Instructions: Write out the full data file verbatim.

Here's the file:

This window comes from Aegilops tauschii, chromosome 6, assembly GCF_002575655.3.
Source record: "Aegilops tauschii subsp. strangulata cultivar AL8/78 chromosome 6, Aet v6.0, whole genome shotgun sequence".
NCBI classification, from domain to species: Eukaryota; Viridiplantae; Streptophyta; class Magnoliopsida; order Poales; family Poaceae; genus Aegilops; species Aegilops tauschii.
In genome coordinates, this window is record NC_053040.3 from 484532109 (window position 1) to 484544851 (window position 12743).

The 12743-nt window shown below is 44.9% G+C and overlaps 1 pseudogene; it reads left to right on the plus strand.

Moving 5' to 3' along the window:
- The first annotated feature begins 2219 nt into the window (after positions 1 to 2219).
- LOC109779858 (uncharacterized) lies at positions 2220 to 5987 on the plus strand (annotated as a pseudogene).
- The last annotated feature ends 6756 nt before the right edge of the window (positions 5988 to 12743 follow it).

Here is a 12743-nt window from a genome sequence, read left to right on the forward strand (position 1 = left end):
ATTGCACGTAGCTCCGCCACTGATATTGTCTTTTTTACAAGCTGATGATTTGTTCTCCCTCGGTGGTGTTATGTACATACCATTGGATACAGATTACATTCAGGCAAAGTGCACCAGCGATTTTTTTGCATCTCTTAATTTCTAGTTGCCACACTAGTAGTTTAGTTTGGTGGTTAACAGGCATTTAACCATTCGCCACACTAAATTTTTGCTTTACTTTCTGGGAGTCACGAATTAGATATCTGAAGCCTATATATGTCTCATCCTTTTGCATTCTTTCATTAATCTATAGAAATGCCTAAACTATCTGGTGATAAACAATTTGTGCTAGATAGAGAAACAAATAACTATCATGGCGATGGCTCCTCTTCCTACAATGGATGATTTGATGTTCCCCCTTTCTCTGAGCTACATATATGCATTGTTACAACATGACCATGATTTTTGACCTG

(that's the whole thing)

This window comes from Aegilops tauschii, chromosome 6, assembly GCF_002575655.3.
Source record: "Aegilops tauschii subsp. strangulata cultivar AL8/78 chromosome 6, Aet v6.0, whole genome shotgun sequence".
NCBI classification, from domain to species: Eukaryota; Viridiplantae; Streptophyta; class Magnoliopsida; order Poales; family Poaceae; genus Aegilops; species Aegilops tauschii.
In genome coordinates, this window is record NC_053040.3 from 484532109 (window position 1) to 484544851 (window position 12743).

The 12743-nt window shown below is 44.9% G+C and overlaps 1 pseudogene; it reads left to right on the plus strand.

Moving 5' to 3' along the window:
- The first annotated feature begins 2219 nt into the window (after positions 1 to 2219).
- LOC109779858 (uncharacterized) lies at positions 2220 to 5987 on the plus strand (annotated as a pseudogene).
- The last annotated feature ends 6756 nt before the right edge of the window (positions 5988 to 12743 follow it).

Here is a 12743-nt window from a genome sequence, read left to right on the forward strand (position 1 = left end):
ATTGCACGTAGCTCCGCCACTGATATTGTCTTTTTTACAAGCTGATGATTTGTTCTCCCTCGGTGGTGTTATGTACATACCATTGGATACAGATTACATTCAGGCAAAGTGCACCAGCGATTTTTTTGCATCTCTTAATTTCTAGTTGCCACACTAGTAGTTTAGTTTGGTGGTTAACAGGCATTTAACCATTCGCCACACTAAATTTTTGCTTTACTTTCTGGGAGTCACGAATTAGATATCTGAAGCCTATATATGTCTCATCCTTTTGCATTCTTTCATTAATCTATAGAAATGCCTAAACTATCTGGTGATAAACAATTTGTGCTAGATAGAGAAACAAATAACTATCATGGCGATGGCTCCTCTTCCTACAATGGATGATTTGATGTTCCCCCTTTCTCTGAGCTACATATATGCATTGTTACAACATGACCATGATTTTTGACCTG